Forde, being a civilian, there was no military discipline to prevent the soldiers from voicing their disapproval, and their hooting and booing drowned out the rest of his speech. The spreading of this story may have had a part in the following events.
Forde was Deputy Prime Minister to Prime Minister John Curtin. When Curtin died on 5 July 1945, the Governor-General appointed Forde as caretaker Prime Minister. But when the Labor Caucus met on 13 July, Forde was not confirmed in the position—JB ‘Ben’ Chifley was chosen as the new Prime Minister, and Forde went down in history as the Australian Prime Minister with the shortest term—eight days.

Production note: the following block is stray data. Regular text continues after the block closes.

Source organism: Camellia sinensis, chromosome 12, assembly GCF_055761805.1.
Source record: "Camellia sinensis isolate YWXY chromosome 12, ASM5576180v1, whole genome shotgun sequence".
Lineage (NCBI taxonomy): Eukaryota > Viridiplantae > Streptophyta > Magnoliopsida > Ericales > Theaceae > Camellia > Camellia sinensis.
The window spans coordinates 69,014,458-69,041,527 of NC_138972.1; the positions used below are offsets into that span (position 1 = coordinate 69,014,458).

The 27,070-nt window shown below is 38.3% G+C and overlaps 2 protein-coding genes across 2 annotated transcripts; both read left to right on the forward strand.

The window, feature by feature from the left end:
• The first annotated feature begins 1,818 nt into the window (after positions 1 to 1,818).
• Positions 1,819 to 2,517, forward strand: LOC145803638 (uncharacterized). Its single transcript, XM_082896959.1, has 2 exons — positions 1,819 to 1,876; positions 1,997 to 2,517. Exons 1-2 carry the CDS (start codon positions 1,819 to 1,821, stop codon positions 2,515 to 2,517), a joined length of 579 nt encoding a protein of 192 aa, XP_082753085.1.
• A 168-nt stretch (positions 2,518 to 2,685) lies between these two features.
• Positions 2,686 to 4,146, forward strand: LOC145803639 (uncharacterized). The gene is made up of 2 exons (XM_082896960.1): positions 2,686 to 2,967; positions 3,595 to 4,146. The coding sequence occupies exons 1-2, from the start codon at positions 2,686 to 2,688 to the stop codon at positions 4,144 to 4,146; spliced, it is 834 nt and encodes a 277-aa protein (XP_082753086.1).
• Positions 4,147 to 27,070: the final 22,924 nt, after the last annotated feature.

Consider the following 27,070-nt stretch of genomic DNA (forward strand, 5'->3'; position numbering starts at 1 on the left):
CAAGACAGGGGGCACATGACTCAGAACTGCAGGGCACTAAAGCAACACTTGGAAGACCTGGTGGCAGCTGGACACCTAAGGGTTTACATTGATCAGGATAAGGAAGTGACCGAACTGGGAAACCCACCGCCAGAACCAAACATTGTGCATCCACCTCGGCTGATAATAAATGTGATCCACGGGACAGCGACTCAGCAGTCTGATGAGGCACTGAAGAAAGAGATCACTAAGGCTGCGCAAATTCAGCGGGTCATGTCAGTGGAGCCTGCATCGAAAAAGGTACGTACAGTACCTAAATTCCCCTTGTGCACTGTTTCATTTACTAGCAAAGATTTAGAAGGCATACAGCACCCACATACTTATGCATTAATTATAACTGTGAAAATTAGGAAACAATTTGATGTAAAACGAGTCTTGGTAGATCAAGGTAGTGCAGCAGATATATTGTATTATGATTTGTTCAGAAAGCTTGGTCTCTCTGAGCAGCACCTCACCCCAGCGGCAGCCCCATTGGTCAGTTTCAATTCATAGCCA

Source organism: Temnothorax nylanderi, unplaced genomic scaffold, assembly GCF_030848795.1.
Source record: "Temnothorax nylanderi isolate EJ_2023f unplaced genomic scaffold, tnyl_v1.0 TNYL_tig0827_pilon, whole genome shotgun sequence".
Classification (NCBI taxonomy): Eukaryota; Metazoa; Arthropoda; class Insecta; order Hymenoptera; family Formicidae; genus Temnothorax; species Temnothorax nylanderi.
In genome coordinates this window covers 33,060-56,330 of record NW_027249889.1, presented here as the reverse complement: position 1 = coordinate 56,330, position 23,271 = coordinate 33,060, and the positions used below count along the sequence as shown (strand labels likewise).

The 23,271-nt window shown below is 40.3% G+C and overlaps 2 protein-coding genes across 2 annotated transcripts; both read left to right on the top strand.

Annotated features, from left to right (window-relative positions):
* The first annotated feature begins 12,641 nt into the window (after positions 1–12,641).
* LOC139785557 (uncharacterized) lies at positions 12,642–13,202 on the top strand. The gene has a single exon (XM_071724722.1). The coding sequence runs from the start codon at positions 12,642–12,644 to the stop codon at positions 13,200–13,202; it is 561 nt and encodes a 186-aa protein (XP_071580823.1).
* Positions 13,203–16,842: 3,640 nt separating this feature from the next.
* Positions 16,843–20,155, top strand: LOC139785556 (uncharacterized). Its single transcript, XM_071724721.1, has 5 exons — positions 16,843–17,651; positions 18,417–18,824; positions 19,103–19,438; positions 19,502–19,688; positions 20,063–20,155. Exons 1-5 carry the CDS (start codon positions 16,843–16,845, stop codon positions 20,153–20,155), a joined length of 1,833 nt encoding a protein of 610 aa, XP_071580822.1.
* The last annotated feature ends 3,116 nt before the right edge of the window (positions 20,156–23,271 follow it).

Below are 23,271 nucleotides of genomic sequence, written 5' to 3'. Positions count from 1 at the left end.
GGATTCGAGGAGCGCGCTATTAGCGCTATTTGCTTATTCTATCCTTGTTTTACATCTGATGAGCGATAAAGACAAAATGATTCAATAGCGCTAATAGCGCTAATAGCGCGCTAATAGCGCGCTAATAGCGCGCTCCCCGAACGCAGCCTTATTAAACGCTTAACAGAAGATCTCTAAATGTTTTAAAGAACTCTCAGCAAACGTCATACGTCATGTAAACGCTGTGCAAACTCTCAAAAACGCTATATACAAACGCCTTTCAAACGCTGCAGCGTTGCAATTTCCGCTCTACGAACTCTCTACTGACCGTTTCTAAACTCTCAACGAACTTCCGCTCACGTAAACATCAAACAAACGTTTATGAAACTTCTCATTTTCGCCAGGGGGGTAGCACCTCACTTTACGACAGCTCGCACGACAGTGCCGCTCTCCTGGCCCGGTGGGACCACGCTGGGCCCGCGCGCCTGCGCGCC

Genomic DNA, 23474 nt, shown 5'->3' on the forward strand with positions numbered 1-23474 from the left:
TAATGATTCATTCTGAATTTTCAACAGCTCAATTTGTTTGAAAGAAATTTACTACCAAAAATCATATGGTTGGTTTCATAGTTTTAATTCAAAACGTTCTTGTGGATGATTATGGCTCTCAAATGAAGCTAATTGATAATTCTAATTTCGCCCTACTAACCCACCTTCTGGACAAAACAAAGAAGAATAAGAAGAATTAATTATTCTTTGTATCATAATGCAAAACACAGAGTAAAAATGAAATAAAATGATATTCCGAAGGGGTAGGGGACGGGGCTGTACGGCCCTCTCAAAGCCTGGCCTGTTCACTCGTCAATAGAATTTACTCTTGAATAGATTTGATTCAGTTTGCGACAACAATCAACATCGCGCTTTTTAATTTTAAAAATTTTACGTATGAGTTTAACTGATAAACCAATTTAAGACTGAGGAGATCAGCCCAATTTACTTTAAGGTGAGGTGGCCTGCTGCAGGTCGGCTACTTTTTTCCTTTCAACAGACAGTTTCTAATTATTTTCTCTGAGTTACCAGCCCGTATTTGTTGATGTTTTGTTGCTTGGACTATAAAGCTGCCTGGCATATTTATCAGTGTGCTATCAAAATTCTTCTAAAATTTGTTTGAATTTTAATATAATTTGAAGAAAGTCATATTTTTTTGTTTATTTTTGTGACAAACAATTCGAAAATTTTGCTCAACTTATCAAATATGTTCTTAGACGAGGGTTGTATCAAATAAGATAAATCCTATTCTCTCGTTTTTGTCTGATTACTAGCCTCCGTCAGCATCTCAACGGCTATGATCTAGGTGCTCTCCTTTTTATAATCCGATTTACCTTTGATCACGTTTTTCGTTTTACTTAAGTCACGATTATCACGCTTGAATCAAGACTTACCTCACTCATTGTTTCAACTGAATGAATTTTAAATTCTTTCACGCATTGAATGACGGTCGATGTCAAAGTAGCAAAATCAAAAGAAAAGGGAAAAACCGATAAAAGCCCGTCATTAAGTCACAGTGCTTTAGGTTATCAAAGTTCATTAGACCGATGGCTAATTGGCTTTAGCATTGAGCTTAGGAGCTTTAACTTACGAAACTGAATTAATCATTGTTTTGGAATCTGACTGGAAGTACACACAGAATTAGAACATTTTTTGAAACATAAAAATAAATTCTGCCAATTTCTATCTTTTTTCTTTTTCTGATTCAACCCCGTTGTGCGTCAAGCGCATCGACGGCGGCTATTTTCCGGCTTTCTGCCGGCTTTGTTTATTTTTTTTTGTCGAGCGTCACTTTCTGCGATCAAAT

In the Federal election in 1946, although the Chifley Government was returned to office, Forde lost his seat—the only cabinet minister to do so. He did not attempt to re-enter the Federal Parliament, but in 1955 he stood for, and won, a seat in Queensland’s State Parliament. It was thought that, with his previous political experience, he had a good chance to become a future Premier. But in 1957 he lost his seat and did not try to re-enter politics. It may have been Blamey’s rabbits that ended his career.
COVID-19 Travel Update
The months just fly by when you are having fun, Easter has gone and here we are well into 2021.
There has been a spike in COVID cases in PNG, they are huge by PNG standards, but small by the world standards.
There is little change in this area of the world. Our international borders (PNG, Australia and New Zealand) are still tightly closed. However, a travel bubble will open up later this month between Australia and New Zealand only.